United States President Barack Obama lauded Israeli and Palestinian Authority leaders in a speech Tuesday at the United Nations.
Obama spoke in support of the ongoing Israel-PA peace talks, and said he was glad to see what he termed "a growing recognition within Israel that the occupation of the West Bank is tearing at the democratic fabric of the Jewish state."
Young Arabs in Ramallah are “understandably cynical” regarding the talks and "frustrated by their families enduring the daily indignity of occupation,” he said.
The “West Bank” is the term American and other international leaders use to refer to Judea and Samaria (Shomron). The territories were settled by both Jews and Arabs until 1948, when Jordan won control of the area in a war with the fledgling Jewish state and expelled its Jewish residents.
Israel won the territory back 19 years later, in 1967, and an estimated 600,000 Israeli Jews currently live in the region. Estimates of the number of Palestinian Authority Arabs in the region range from 1.5 million to 2.4 million.
The PA has claimed the area as Arab territory, to be used to establish a PA-led Arab state of “Palestine.” PA leaders term Jews living in the region “settlers” and insist that all Jews be forced to leave.
Allowing the PA to create the Arab state it seeks is the only way to peace, Obama declared. “Friends of Israel, including the United States, must recognize that Israel’s security… depends on the realization of a Palestinian state,” he said.
“Arab states - and those who have supported the Palestinians - must realize that stability will only be served through a two-state solution with a secure Israel,” he added.
"Already, Israeli and Palestinian leaders have demonstrated a willingness to take significant political risks," Obama said. "President Abbas has put aside efforts to short-cut the pursuit of peace and come to the negotiating table. Prime Minister Netanyahu has released Palestinian prisoners, and reaffirmed his commitment to a Palestinian state."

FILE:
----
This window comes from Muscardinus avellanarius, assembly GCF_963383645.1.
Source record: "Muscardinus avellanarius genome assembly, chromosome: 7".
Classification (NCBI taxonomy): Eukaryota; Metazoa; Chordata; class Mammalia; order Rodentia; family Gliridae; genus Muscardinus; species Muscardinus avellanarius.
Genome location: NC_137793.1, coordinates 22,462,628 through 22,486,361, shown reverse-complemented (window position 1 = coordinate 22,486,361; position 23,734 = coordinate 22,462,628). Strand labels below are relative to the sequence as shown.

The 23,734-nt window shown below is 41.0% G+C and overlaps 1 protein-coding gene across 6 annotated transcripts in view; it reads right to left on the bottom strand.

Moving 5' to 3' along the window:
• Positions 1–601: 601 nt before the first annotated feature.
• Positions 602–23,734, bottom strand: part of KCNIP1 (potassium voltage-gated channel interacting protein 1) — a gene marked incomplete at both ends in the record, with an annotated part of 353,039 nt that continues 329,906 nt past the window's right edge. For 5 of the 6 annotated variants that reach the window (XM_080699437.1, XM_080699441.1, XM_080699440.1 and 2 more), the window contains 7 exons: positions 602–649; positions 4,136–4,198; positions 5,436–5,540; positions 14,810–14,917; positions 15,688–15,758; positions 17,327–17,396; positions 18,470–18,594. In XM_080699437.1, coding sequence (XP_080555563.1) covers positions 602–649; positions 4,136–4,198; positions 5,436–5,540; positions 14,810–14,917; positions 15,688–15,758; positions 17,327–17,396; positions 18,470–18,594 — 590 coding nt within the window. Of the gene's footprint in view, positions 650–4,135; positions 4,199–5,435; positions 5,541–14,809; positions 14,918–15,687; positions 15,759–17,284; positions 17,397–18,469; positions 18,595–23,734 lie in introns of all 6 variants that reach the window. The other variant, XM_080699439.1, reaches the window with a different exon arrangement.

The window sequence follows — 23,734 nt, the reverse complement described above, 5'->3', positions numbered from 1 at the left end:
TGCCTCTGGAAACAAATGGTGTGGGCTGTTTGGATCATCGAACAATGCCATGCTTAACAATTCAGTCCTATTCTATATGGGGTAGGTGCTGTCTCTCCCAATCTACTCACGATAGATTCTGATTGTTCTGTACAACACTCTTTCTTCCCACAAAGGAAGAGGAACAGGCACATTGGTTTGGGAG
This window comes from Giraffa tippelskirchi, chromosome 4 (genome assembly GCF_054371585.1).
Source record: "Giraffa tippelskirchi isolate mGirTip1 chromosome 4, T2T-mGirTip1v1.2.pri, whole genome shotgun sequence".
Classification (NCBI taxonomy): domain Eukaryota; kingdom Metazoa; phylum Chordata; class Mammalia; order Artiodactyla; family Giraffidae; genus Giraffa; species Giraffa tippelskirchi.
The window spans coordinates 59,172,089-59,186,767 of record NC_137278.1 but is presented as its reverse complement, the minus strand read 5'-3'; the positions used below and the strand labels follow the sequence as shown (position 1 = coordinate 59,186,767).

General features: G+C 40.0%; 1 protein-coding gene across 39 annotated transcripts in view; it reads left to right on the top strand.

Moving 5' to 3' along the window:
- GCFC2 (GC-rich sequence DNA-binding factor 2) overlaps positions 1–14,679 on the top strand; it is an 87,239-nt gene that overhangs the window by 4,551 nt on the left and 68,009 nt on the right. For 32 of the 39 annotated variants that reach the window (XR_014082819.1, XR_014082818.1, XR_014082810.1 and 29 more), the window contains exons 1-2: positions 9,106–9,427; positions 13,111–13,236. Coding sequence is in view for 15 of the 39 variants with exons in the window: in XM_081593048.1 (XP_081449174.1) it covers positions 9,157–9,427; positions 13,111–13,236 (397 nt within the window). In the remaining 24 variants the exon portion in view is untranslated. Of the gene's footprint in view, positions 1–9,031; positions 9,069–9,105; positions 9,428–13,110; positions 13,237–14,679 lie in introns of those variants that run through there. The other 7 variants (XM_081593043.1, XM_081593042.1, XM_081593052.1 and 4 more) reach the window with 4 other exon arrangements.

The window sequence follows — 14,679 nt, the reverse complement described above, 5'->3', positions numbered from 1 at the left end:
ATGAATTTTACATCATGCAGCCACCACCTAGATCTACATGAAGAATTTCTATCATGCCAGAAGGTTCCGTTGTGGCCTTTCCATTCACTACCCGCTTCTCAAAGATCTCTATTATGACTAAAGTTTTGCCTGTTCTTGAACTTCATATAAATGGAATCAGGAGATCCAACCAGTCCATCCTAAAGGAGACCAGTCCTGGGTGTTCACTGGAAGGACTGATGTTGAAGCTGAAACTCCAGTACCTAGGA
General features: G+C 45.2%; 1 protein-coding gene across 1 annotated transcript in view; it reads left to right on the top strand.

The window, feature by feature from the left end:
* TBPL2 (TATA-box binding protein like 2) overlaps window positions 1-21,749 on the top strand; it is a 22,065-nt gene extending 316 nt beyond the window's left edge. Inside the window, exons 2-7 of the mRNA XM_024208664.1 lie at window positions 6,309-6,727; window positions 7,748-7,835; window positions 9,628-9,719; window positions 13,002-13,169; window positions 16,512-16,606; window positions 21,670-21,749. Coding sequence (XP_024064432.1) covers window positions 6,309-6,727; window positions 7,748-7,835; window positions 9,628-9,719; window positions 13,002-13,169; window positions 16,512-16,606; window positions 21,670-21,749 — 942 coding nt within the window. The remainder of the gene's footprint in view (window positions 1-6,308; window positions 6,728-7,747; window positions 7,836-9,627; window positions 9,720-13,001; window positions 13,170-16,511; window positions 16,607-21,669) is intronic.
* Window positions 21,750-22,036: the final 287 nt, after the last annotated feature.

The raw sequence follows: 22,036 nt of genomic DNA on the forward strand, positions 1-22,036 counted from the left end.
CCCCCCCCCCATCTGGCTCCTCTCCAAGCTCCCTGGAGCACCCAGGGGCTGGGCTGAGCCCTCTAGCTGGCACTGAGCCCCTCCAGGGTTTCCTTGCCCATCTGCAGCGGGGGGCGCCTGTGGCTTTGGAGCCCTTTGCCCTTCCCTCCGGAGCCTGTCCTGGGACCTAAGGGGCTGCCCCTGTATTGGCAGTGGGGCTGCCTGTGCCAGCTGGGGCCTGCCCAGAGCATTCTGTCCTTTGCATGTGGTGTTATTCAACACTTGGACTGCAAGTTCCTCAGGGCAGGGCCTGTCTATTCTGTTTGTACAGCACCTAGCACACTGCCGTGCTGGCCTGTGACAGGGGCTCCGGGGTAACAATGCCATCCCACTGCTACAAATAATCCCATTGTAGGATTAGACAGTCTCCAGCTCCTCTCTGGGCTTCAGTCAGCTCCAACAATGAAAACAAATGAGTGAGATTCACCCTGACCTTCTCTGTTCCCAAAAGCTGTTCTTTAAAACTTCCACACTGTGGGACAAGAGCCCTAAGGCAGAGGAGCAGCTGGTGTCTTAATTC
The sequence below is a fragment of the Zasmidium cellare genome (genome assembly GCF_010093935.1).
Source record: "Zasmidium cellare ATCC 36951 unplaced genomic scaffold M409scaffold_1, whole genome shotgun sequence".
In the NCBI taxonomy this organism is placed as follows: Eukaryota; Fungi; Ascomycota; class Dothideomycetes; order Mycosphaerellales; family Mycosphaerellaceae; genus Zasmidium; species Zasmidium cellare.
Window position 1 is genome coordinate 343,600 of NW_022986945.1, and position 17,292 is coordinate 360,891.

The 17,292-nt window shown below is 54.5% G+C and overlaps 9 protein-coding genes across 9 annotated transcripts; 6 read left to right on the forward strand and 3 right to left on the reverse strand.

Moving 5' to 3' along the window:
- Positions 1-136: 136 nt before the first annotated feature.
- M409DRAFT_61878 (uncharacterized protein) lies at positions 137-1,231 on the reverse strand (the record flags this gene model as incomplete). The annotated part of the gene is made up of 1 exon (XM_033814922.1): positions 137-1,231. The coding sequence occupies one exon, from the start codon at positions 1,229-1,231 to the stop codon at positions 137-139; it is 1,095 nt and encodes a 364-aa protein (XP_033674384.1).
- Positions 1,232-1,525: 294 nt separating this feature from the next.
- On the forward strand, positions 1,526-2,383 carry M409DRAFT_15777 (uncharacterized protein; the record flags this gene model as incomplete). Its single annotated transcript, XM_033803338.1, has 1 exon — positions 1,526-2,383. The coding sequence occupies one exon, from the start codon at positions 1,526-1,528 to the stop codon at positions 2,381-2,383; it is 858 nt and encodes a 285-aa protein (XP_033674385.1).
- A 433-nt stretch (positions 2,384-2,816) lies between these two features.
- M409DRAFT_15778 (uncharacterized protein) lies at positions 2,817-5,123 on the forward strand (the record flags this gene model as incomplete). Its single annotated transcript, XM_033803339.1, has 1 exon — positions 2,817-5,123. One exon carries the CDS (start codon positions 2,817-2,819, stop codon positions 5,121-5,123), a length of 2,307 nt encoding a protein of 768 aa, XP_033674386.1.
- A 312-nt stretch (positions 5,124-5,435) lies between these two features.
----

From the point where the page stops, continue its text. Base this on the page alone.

Peace between Israel and the PA “will be a powerful tool to defeat extremists throughout the region,” he said.
World Sometimes Called to Act
Obama also addressed instability in Egypt and Syria. He hinted at a continued willingness to back military intervention in Syria over the use of chemical weapons.
Sometimes, he said, violence against civilians becomes so bad “that the international community will be called upon to act.”
“Even when American interests are not directly threatened, we stand ready to do our part… to protect basic human rights,” he said.
Obama continued to insist that the Syrian regime was behind a chemical weapons attack in August that left at least 600 Syrian civilians dead. "The evidence is overwhelming that the Assad regime used such weapons on August 21st. U.N. inspectors gave a clear accounting that advanced rockets fired large quantities of sarin gas at civilians. These rockets were fired from a regime-controlled neighborhood, and landed in opposition neighborhoods. It is an insult to human reason – and to the legitimacy of this institution – to suggest that anyone other than the regime carried out this attack," he argued.
However, he continued, "As I've discussed with President Putin... my preference has always been a diplomatic resolution to this issue."